I came to Canada as an immigrant from Bosnia – a war-torn country – which, to this day, is difficult to return to when I want to visit family. Not only do I remember things no child should, but physical remnants remain at every corner of the country itself. My family was one of those that escaped with a random truck driver in hopes of getting out and not being denied entry into Croatia, which was safe.Continue reading
This year at the TESL ON conference, Asmaa Cober, Sanctuary Refugee Health Centre, will be one of our Keynote Speakers. The following blog post was written by Asmaa. Here she gives you a synopsis of her keynote address:
Learning never happens in a vacuum — people bring all of their experiences with them to the classroom. Newcomers (and refugees in particular) have a life history — experiences that greatly affect their ability to learn. We will explore some of the types of experiences that refugees bring with them to the classroom. Continue reading
I imagine we’ve all had classes in which one or two students dominate the room. Maybe they ask questions at every turn or monopolize discussions, not leaving room for others to speak. Making room for everyone in the classroom without alienating these students can be a difficult task. Here are some methods that can be used to keep a balanced classroom: Continue reading
The topic for this post has been on my mind for a while. It is more of a question arising out of my experience with multi-modal text, specifically students’ work when transducing words to image. Perhaps you can help me answer the question:
Whose images should students be required to produce when asked to analyze the author’s writing: The visualization of what they read or what the author intended?
I ask because I have found that controlling what students visualize while reading might be just as controversial as asking students to think in English. Continue reading
Happy Thanksgiving to all of our readers!
This blog isn’t really about being thankful… unless you are thankful for a few ideas that you can use this week to teach about Thanksgiving. Are you tired of the same old worksheets that you use year after year? Are you looking for something different? Here I want to offer some (hopefully) fresh ideas that you can consider using in your classroom. Also, please share any ideas that you love to use in the comment section below. So, let’s freshen up our Thanksgiving activity repertoire. Continue reading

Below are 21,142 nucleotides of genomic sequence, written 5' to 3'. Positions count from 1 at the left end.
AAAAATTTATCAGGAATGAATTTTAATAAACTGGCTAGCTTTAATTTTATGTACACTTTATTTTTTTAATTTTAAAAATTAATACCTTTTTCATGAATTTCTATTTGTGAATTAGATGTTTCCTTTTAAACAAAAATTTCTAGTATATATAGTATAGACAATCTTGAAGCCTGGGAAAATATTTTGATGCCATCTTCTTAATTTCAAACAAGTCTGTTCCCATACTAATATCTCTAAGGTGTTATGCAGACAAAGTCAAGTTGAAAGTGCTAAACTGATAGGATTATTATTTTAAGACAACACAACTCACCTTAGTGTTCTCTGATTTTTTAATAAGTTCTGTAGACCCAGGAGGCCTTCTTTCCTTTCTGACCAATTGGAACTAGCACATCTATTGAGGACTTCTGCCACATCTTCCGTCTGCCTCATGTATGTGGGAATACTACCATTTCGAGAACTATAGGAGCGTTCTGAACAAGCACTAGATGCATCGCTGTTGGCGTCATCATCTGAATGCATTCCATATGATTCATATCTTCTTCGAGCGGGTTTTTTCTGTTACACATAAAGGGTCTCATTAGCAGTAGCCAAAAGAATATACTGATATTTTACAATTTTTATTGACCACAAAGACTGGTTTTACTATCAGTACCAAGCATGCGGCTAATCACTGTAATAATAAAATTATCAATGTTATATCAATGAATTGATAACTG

Vertical Culture versus Horizontal Culture
Shavitt, Torelli, and Riemer (2010) distinguish between vertical culture, which emphasizes hierarchy and horizontal culture, which values equality. According to them, individuals who come from vertical- individualist cultures (e.g., the US, the UK, France) focus on how to improve their status, hence the emphasis on competition, achievement, and power which allow them to stand out. People who belong to horizontal- individualist cultures (e.g., Denmark, Norway, Australia) Continue reading
One highlight of my ESL teaching career was when I taught in the Black Forest of Germany at an English Summer Camp. I taught Local German teenagers who wanted to practise conversational English.Our mandate was to introduce them to North American English since they were being taught British English in the German school system. I was the only Canadian on our team; the others were all from the United States.
Well, it is June and there is no better time to introduce the Canada Day holiday to your students. I have searched the web and have asked colleagues about favourites for teaching about Canada and Canada Day. Since150 would put this post way over the maximum word count, I have pulled together 15. I hope this helps you and your students with your holiday preparation. The resources are listed in alphabetical order. If you have any that I have missed please add them through the comments feature below.
Happy Canada Day! Continue reading
I often think about newcomers to Canada, and specifically those coming from challenging circumstances who are building a new life in a new land. How are they settling into their new environment? Are they adjusting? Managing? Dealing? Healing?
Many of these newcomers are from the Middle East and are observing Ramadan, a holy month that’s observed by millions of Muslims around the world, where the central focus is fasting. Continue reading
I was browsing the web the other day (what else is new!) and I stumbled upon a great article by Rusul Alrubail. She answers what she calls the myths of ESL learners.
The 5 myths she addresses are:
- Students can’t use their L1 in class
- Students need to be corrected when they’re speaking English
- All learners are immigrants
- A student must assimilate with the North American culture if they want to learn properly
- All learners share similar backgrounds, status, and culture.